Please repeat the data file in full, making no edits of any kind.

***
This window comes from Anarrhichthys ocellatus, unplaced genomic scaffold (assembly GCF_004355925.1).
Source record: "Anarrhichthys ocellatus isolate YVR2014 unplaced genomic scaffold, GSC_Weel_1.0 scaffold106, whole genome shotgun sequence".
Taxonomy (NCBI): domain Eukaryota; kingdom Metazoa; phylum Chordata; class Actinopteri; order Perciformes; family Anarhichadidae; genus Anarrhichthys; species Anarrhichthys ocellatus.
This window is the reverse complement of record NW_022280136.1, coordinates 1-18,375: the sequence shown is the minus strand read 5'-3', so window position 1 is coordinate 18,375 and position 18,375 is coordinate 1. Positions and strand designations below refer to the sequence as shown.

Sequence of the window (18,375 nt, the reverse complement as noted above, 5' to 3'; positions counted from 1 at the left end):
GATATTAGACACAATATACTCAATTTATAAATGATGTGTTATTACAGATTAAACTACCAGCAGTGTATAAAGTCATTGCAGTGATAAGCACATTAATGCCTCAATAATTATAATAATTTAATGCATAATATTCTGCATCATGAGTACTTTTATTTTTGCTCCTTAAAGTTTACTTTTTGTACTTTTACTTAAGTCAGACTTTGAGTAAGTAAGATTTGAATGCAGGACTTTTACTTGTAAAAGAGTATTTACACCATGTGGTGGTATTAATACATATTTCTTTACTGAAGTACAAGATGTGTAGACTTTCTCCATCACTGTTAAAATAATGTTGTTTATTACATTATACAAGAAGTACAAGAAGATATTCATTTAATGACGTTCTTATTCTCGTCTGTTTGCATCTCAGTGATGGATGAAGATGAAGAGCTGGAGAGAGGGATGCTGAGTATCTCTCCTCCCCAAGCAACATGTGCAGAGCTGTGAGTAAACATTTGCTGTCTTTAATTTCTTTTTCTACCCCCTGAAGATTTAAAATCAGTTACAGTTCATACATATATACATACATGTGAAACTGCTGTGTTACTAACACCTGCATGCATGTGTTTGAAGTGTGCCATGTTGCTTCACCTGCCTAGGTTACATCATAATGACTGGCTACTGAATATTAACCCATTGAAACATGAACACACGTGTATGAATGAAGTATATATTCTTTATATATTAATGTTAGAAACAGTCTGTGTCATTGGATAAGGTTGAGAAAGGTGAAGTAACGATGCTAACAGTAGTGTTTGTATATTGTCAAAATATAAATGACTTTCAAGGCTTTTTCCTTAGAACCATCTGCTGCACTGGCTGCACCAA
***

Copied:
This window comes from Anarrhichthys ocellatus, unplaced genomic scaffold (assembly GCF_004355925.1).
Source record: "Anarrhichthys ocellatus isolate YVR2014 unplaced genomic scaffold, GSC_Weel_1.0 scaffold106, whole genome shotgun sequence".
Taxonomy (NCBI): domain Eukaryota; kingdom Metazoa; phylum Chordata; class Actinopteri; order Perciformes; family Anarhichadidae; genus Anarrhichthys; species Anarrhichthys ocellatus.
This window is the reverse complement of record NW_022280136.1, coordinates 1-18,375: the sequence shown is the minus strand read 5'-3', so window position 1 is coordinate 18,375 and position 18,375 is coordinate 1. Positions and strand designations below refer to the sequence as shown.

Sequence of the window (18,375 nt, the reverse complement as noted above, 5' to 3'; positions counted from 1 at the left end):
GATATTAGACACAATATACTCAATTTATAAATGATGTGTTATTACAGATTAAACTACCAGCAGTGTATAAAGTCATTGCAGTGATAAGCACATTAATGCCTCAATAATTATAATAATTTAATGCATAATATTCTGCATCATGAGTACTTTTATTTTTGCTCCTTAAAGTTTACTTTTTGTACTTTTACTTAAGTCAGACTTTGAGTAAGTAAGATTTGAATGCAGGACTTTTACTTGTAAAAGAGTATTTACACCATGTGGTGGTATTAATACATATTTCTTTACTGAAGTACAAGATGTGTAGACTTTCTCCATCACTGTTAAAATAATGTTGTTTATTACATTATACAAGAAGTACAAGAAGATATTCATTTAATGACGTTCTTATTCTCGTCTGTTTGCATCTCAGTGATGGATGAAGATGAAGAGCTGGAGAGAGGGATGCTGAGTATCTCTCCTCCCCAAGCAACATGTGCAGAGCTGTGAGTAAACATTTGCTGTCTTTAATTTCTTTTTCTACCCCCTGAAGATTTAAAATCAGTTACAGTTCATACATATATACATACATGTGAAACTGCTGTGTTACTAACACCTGCATGCATGTGTTTGAAGTGTGCCATGTTGCTTCACCTGCCTAGGTTACATCATAATGACTGGCTACTGAATATTAACCCATTGAAACATGAACACACGTGTATGAATGAAGTATATATTCTTTATATATTAATGTTAGAAACAGTCTGTGTCATTGGATAAGGTTGAGAAAGGTGAAGTAACGATGCTAACAGTAGTGTTTGTATATTGTCAAAATATAAATGACTTTCAAGGCTTTTTCCTTAGAACCATCTGCTGCACTGGCTGCACCAA